JGL: In all that I’ve read about you, you are – for the most part – referred to as a Jazz Guitar Player. Is this a valid “label” or is it somewhat misleading? I guess the question is, do you consider yourself a Jazz Guitar Player, or is there more to it?
BM: Not misleading at all. Jazz has taken on so many influences that the label “jazz guitarist” can mean a lot of things, and I think people understand that. Plus I think everything I do comes out of the basis of jazz improvisation. That said, there are particular influences that inform my music, foremost among them rock and contemporary classical. I think that can be said for a lot of us at this point though.
JGL: Do you give private lessons and if so, how does one go about studying with you? Is there a particular level of student you are looking for?
BM: I do teach privately, but don’t have time to do a lot of it. Sometimes people contact me trough my website, and if it’s possible we schedule something. Skype has worked on many occasions. I’m happy teaching any level – what is important to me is if the student is receptive and motivated, and if there is a good connection between us.
JGL: Your 1982 Ibanez AS-50 has been a constant companion for over two decades. What was your first guitar and what attracted you to the AS-50.
BM: My first guitar was the aforementioned nylon string acoustic that belonged to my mom. Eventually, somebody sat on it and that was the end of that. My first electric was a Fender Mustang, and then I went through a few others (ES-175, L-4 etc.) before I saw an ad for the Ibanez on a Queens College bulletin board. I liked the look of it and imagined I could get the sound I was looking for out of it. This did not happen immediately, but through constant playing I got closer. To this day I haven’t played a guitar I like better. By the way, it’s been more than three decades.
JGL: As an aside to the above question, has Ibanez – or any other guitar maker for that matter – offered you your own signature model like Scofield or Metheny have? And is that something you would embrace?
BM: No offer like that, and I do not anticipate that happening, but I did do a video for Ibanez promoting their Artstar series, which is an excellent guitar.
JGL: Much like Bill Frisell, your use of out-board gear seems to be an integral part of the composition process as much as the harmonic and melodic content involved. Where does that come from and what gear are you using to convey your musical message?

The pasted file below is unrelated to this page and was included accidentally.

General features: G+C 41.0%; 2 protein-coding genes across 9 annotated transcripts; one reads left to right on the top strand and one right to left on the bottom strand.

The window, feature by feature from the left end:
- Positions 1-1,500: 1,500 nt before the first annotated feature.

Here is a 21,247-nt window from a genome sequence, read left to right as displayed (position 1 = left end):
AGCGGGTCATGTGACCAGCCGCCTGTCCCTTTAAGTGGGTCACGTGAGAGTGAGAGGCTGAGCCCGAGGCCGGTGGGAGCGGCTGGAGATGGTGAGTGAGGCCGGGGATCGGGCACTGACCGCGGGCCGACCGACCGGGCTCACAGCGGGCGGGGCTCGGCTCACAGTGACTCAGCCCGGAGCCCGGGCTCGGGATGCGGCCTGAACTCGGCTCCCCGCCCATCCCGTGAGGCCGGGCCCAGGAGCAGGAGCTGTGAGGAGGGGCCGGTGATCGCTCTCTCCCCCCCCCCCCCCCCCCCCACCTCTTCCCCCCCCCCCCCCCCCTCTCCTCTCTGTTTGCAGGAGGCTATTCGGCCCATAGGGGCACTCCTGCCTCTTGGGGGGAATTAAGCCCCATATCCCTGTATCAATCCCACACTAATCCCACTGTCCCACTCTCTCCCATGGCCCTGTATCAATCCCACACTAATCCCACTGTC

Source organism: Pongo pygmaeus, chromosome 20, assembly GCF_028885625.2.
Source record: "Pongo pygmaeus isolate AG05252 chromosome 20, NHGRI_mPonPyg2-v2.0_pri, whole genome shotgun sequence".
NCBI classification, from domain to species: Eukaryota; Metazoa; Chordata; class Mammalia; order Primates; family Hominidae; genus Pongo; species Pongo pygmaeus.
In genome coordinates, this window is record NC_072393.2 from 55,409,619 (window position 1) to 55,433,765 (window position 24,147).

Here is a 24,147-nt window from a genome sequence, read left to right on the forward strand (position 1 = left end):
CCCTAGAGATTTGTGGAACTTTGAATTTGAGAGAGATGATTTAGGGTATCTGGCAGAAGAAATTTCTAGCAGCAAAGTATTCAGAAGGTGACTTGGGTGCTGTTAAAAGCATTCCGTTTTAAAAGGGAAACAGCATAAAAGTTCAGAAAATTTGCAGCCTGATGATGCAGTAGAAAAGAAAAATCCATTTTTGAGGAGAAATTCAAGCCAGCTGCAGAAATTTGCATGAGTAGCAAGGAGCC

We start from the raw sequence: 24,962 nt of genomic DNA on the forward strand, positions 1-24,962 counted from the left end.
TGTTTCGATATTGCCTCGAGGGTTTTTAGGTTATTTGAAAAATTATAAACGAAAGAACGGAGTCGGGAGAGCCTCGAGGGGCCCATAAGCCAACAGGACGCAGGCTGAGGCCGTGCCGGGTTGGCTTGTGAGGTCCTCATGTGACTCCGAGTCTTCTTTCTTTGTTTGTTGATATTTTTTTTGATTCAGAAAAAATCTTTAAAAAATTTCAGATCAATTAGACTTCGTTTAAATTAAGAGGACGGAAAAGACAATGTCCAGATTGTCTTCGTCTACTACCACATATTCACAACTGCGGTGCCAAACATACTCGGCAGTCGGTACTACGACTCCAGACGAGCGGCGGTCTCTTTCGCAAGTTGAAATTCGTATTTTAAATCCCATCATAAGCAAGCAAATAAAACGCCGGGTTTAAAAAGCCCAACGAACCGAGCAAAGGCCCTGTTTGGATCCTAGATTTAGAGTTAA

BM: I wouldn’t say pedals are part of the composition process, save for the occasional distortion or super long reverb. I’ve expanded my pedal collection very slowly, but my core sound these days is a Lexicon LXP-1, Carbon Copy analog delay, a couple of Walrus Audio pedals, a RAT, etc.
As much textural variety as there is in a guitar already, electronics can effectively broaden the sonic palette and allow me to get to places that would be otherwise unexplored. Sometimes I feel I’d like to emulate a larger group, like a string orchestra or something, and the right pedals can help me get closer.
JGL: Who were your influences on guitar – Jazz or otherwise – when you were beginning, and have they stayed the same or have they changed over the years? Who are you listening to today (guitarists or non-guitarists)?
BM: I think I’ve taken a similar trajectory as a lot of my contemporaries. Early influences were Wes Montgomery, Joe Pass (especially the Virtuoso records), Barney Kessel, Pat Martino, and then Jim Hall, who remains probably my biggest inspiration. Later John Scofield and Bill Frisell were hugely important to me, as were Ralph Towner and Egberto Gismonte. I probably tried to sound like them, but for me it was mainly that I just loved their music so much, as guitarists and composers. I don’t listen to a ton of guitar music these days, but some newer players I find inspiring are Julian Lage, Tim Miller, Nir Felder. Lionel Loueke and Jeff Miles. Among many others!